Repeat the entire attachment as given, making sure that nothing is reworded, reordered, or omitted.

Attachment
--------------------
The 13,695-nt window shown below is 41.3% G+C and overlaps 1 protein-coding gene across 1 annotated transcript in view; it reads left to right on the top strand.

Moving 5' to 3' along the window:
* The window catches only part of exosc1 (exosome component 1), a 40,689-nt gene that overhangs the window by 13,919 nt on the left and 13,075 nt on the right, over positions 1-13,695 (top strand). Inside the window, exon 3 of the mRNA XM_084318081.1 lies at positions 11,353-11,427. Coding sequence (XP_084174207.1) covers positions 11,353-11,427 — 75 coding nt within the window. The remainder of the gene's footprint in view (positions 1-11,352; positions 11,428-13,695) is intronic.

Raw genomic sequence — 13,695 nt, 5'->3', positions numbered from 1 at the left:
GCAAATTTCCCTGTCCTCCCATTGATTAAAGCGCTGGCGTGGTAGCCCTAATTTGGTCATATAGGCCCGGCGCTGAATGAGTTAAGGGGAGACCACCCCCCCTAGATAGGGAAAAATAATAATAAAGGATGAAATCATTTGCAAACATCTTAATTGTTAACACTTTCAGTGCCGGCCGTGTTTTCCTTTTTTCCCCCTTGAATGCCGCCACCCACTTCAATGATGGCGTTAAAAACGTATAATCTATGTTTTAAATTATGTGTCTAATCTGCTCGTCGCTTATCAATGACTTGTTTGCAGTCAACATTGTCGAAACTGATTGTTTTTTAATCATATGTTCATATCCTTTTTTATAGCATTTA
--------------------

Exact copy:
The 13,695-nt window shown below is 41.3% G+C and overlaps 1 protein-coding gene across 1 annotated transcript in view; it reads left to right on the top strand.

Moving 5' to 3' along the window:
* The window catches only part of exosc1 (exosome component 1), a 40,689-nt gene that overhangs the window by 13,919 nt on the left and 13,075 nt on the right, over positions 1-13,695 (top strand). Inside the window, exon 3 of the mRNA XM_084318081.1 lies at positions 11,353-11,427. Coding sequence (XP_084174207.1) covers positions 11,353-11,427 — 75 coding nt within the window. The remainder of the gene's footprint in view (positions 1-11,352; positions 11,428-13,695) is intronic.

Raw genomic sequence — 13,695 nt, 5'->3', positions numbered from 1 at the left:
GCAAATTTCCCTGTCCTCCCATTGATTAAAGCGCTGGCGTGGTAGCCCTAATTTGGTCATATAGGCCCGGCGCTGAATGAGTTAAGGGGAGACCACCCCCCCTAGATAGGGAAAAATAATAATAAAGGATGAAATCATTTGCAAACATCTTAATTGTTAACACTTTCAGTGCCGGCCGTGTTTTCCTTTTTTCCCCCTTGAATGCCGCCACCCACTTCAATGATGGCGTTAAAAACGTATAATCTATGTTTTAAATTATGTGTCTAATCTGCTCGTCGCTTATCAATGACTTGTTTGCAGTCAACATTGTCGAAACTGATTGTTTTTTAATCATATGTTCATATCCTTTTTTATAGCATTTA